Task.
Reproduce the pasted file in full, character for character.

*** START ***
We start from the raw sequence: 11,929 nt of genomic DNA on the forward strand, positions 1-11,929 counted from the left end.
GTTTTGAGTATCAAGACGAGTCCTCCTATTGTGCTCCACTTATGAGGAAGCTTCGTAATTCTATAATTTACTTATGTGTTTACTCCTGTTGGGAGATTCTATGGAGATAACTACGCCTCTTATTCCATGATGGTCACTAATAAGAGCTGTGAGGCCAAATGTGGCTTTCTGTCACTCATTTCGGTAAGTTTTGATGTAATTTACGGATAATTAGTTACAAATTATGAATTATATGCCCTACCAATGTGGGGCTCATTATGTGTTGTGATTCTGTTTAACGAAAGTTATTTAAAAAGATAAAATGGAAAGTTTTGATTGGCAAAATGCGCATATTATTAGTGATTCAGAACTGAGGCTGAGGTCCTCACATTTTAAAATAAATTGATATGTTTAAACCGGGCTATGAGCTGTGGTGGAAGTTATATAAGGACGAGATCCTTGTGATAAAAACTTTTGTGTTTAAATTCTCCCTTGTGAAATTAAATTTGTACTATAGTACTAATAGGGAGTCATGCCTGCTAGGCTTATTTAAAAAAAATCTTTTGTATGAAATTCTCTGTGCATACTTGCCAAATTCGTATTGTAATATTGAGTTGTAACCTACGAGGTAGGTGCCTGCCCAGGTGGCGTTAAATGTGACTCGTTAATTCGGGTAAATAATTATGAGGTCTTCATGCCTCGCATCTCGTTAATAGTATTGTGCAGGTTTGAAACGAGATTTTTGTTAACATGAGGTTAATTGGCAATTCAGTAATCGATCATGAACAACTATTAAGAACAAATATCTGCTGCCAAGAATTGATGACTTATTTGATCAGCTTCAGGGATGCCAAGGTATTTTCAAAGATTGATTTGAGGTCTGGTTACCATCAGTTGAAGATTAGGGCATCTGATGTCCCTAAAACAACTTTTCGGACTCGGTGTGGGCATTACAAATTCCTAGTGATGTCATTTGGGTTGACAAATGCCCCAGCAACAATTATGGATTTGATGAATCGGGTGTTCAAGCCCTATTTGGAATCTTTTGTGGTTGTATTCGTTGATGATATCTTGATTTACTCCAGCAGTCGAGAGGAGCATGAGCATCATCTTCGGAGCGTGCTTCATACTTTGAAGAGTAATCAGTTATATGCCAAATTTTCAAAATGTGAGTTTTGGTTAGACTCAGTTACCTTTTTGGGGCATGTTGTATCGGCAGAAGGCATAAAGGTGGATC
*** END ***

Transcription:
We start from the raw sequence: 11,929 nt of genomic DNA on the forward strand, positions 1-11,929 counted from the left end.
GTTTTGAGTATCAAGACGAGTCCTCCTATTGTGCTCCACTTATGAGGAAGCTTCGTAATTCTATAATTTACTTATGTGTTTACTCCTGTTGGGAGATTCTATGGAGATAACTACGCCTCTTATTCCATGATGGTCACTAATAAGAGCTGTGAGGCCAAATGTGGCTTTCTGTCACTCATTTCGGTAAGTTTTGATGTAATTTACGGATAATTAGTTACAAATTATGAATTATATGCCCTACCAATGTGGGGCTCATTATGTGTTGTGATTCTGTTTAACGAAAGTTATTTAAAAAGATAAAATGGAAAGTTTTGATTGGCAAAATGCGCATATTATTAGTGATTCAGAACTGAGGCTGAGGTCCTCACATTTTAAAATAAATTGATATGTTTAAACCGGGCTATGAGCTGTGGTGGAAGTTATATAAGGACGAGATCCTTGTGATAAAAACTTTTGTGTTTAAATTCTCCCTTGTGAAATTAAATTTGTACTATAGTACTAATAGGGAGTCATGCCTGCTAGGCTTATTTAAAAAAAATCTTTTGTATGAAATTCTCTGTGCATACTTGCCAAATTCGTATTGTAATATTGAGTTGTAACCTACGAGGTAGGTGCCTGCCCAGGTGGCGTTAAATGTGACTCGTTAATTCGGGTAAATAATTATGAGGTCTTCATGCCTCGCATCTCGTTAATAGTATTGTGCAGGTTTGAAACGAGATTTTTGTTAACATGAGGTTAATTGGCAATTCAGTAATCGATCATGAACAACTATTAAGAACAAATATCTGCTGCCAAGAATTGATGACTTATTTGATCAGCTTCAGGGATGCCAAGGTATTTTCAAAGATTGATTTGAGGTCTGGTTACCATCAGTTGAAGATTAGGGCATCTGATGTCCCTAAAACAACTTTTCGGACTCGGTGTGGGCATTACAAATTCCTAGTGATGTCATTTGGGTTGACAAATGCCCCAGCAACAATTATGGATTTGATGAATCGGGTGTTCAAGCCCTATTTGGAATCTTTTGTGGTTGTATTCGTTGATGATATCTTGATTTACTCCAGCAGTCGAGAGGAGCATGAGCATCATCTTCGGAGCGTGCTTCATACTTTGAAGAGTAATCAGTTATATGCCAAATTTTCAAAATGTGAGTTTTGGTTAGACTCAGTTACCTTTTTGGGGCATGTTGTATCGGCAGAAGGCATAAAGGTGGATC